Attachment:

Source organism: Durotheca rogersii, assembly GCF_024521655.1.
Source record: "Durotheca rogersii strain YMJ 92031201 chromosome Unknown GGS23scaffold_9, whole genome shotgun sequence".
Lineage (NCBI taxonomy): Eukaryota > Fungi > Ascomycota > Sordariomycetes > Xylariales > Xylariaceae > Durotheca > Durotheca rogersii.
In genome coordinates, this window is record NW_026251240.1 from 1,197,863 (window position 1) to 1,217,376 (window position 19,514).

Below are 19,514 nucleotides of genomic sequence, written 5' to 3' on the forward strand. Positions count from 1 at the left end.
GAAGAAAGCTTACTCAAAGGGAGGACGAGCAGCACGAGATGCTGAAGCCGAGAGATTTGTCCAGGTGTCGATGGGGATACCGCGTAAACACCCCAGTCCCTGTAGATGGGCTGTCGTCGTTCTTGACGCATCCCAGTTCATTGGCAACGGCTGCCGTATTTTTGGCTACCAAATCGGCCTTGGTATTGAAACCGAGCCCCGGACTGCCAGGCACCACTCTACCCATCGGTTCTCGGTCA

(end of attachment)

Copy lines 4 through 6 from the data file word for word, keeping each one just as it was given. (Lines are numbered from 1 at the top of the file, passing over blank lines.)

In genome coordinates, this window is record NW_026251240.1 from 1,197,863 (window position 1) to 1,217,376 (window position 19,514).

Below are 19,514 nucleotides of genomic sequence, written 5' to 3' on the forward strand. Positions count from 1 at the left end.
GAAGAAAGCTTACTCAAAGGGAGGACGAGCAGCACGAGATGCTGAAGCCGAGAGATTTGTCCAGGTGTCGATGGGGATACCGCGTAAACACCCCAGTCCCTGTAGATGGGCTGTCGTCGTTCTTGACGCATCCCAGTTCATTGGCAACGGCTGCCGTATTTTTGGCTACCAAATCGGCCTTGGTATTGAAACCGAGCCCCGGACTGCCAGGCACCACTCTACCCATCGGTTCTCGGTCA